Gateway Theatre

33870 Van Dyke,
Sterling Heights, MI

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Opened in 1965 with the James Bond movie, “Thunderball”, the Gateway was part of the Suburban Detroit Theatres chain, and could seat around 1430 in its auditorium.

Once the Showcase Cinemas opened nearby in 1974 with a then-rare five screens, business steadily fell off at the Gateway. It closed by the late 70s.

It was reopened in 1981 as a dance club called the Premiere Center, which has long since closed. Sometime after the club was closed, the entire building (the marquee included) was painted black, for some unknown reason.

Contributed by Bryan Krefft

Recent comments (view all 2 comments)

Lost Memory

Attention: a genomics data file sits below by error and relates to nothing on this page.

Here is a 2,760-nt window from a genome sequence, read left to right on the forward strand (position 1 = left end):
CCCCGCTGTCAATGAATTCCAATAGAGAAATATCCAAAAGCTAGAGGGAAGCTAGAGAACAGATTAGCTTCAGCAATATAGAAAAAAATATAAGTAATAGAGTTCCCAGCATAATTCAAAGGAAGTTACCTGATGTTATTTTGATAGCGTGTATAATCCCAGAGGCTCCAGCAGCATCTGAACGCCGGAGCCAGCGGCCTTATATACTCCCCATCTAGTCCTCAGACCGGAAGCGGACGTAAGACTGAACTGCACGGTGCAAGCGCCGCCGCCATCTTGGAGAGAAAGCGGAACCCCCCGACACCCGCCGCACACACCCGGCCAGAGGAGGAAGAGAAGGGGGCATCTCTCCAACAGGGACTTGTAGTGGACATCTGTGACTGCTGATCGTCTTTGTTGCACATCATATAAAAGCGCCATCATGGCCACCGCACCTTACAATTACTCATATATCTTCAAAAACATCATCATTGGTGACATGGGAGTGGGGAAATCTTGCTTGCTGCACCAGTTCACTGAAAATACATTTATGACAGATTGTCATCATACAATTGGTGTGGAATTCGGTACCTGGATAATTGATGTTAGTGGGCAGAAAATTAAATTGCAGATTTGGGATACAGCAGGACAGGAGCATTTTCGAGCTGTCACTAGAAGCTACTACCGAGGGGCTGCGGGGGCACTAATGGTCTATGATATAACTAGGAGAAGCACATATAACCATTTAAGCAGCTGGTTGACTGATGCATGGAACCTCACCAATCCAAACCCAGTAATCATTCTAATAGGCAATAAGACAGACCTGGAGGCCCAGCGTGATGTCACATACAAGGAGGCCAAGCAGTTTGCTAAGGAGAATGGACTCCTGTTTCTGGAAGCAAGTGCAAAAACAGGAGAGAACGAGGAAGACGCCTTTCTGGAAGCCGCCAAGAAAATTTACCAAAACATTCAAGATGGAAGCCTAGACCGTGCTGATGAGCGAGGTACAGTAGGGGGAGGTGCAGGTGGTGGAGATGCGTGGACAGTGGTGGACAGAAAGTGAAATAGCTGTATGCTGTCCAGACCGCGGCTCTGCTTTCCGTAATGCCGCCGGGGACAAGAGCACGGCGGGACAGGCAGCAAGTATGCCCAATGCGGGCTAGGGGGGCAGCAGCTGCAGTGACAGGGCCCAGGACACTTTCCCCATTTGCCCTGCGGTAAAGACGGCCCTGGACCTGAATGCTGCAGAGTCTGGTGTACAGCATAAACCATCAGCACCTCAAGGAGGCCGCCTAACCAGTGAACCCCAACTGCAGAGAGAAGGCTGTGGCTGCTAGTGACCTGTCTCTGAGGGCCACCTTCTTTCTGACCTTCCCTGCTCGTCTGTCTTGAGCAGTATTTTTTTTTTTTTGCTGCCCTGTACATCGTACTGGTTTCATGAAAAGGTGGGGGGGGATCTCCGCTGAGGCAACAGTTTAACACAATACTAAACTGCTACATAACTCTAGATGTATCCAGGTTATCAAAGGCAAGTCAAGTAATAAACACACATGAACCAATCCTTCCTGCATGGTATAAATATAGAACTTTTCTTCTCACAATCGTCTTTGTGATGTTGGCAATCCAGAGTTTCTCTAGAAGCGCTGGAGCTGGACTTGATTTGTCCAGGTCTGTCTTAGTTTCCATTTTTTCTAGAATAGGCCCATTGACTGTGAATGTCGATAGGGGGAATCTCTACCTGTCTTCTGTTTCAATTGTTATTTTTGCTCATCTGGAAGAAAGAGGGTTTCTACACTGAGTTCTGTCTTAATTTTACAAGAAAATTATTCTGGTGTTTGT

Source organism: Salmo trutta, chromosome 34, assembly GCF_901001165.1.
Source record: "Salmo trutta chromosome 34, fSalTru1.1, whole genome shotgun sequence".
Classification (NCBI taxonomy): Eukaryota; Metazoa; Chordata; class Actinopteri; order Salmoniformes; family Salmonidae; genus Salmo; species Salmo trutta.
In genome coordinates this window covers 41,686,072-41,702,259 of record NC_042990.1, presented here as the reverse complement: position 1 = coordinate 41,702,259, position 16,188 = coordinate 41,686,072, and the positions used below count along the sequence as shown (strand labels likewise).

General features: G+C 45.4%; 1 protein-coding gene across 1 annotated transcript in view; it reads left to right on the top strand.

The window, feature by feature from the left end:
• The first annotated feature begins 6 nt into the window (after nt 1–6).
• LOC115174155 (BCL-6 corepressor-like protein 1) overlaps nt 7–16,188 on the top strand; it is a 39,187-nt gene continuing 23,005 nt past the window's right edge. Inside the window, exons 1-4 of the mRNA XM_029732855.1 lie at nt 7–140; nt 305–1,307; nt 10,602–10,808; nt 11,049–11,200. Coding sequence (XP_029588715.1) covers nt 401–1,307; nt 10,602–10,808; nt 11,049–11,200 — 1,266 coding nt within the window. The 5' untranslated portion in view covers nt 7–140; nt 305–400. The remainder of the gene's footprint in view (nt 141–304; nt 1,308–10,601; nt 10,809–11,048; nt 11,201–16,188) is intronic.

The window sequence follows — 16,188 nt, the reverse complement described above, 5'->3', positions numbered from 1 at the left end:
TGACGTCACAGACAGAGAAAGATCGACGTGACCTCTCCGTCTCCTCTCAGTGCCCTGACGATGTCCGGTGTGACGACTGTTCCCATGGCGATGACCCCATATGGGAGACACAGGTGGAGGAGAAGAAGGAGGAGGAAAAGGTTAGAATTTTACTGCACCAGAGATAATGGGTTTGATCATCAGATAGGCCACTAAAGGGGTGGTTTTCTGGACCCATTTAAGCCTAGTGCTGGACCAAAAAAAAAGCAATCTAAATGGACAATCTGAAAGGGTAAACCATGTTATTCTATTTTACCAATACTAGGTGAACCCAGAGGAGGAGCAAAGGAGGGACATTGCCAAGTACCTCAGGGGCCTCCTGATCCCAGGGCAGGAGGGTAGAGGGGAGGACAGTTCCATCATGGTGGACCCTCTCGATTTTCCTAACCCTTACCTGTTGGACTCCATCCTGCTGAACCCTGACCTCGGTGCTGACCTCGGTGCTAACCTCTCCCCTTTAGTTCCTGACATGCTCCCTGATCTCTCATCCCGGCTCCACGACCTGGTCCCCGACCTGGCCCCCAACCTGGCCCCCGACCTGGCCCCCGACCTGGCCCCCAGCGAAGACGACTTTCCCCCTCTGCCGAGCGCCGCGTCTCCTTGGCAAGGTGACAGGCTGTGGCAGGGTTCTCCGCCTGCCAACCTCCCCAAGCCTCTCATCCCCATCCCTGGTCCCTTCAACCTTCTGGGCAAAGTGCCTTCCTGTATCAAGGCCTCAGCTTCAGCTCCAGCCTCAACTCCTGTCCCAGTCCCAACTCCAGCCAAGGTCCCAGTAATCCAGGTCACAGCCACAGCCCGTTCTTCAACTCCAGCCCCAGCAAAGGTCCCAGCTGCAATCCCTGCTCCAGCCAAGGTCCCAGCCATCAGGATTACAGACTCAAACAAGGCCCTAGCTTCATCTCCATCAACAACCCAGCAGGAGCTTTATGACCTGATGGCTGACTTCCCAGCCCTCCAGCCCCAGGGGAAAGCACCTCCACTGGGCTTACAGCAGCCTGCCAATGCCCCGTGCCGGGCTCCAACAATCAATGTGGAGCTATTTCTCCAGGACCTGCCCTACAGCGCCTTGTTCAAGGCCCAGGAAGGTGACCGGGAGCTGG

Lost Memory on September 23, 2008 at 12:47 pm

This site has a photo of the Gateway.

Joe Vogel
Joe Vogel on January 13, 2010 at 10:37 am

Boxoffice of October 25, 1965, said that the Gateway Theatre, then under construction, had been designed by Ted Rogvoy & Associates, with interiors by Sam Garfinkle. Provision was made in the original design for the later addition of a second auditorium, at right angles to the original auditorium and connected to it by an arcade. This planned second auditorium, which was to seat between 700 and 1000, was apparently never built.

The Gateway Theatre derived its name from a large wrought-iron gate designed by Louis Sullivan which had been salvaged from a Chicago skyscraper and was to be installed in the theater. I can’t find anything else about this on the Internet, but if a Sullivan artifact was installed in the Gateway I wonder what has become of it since?

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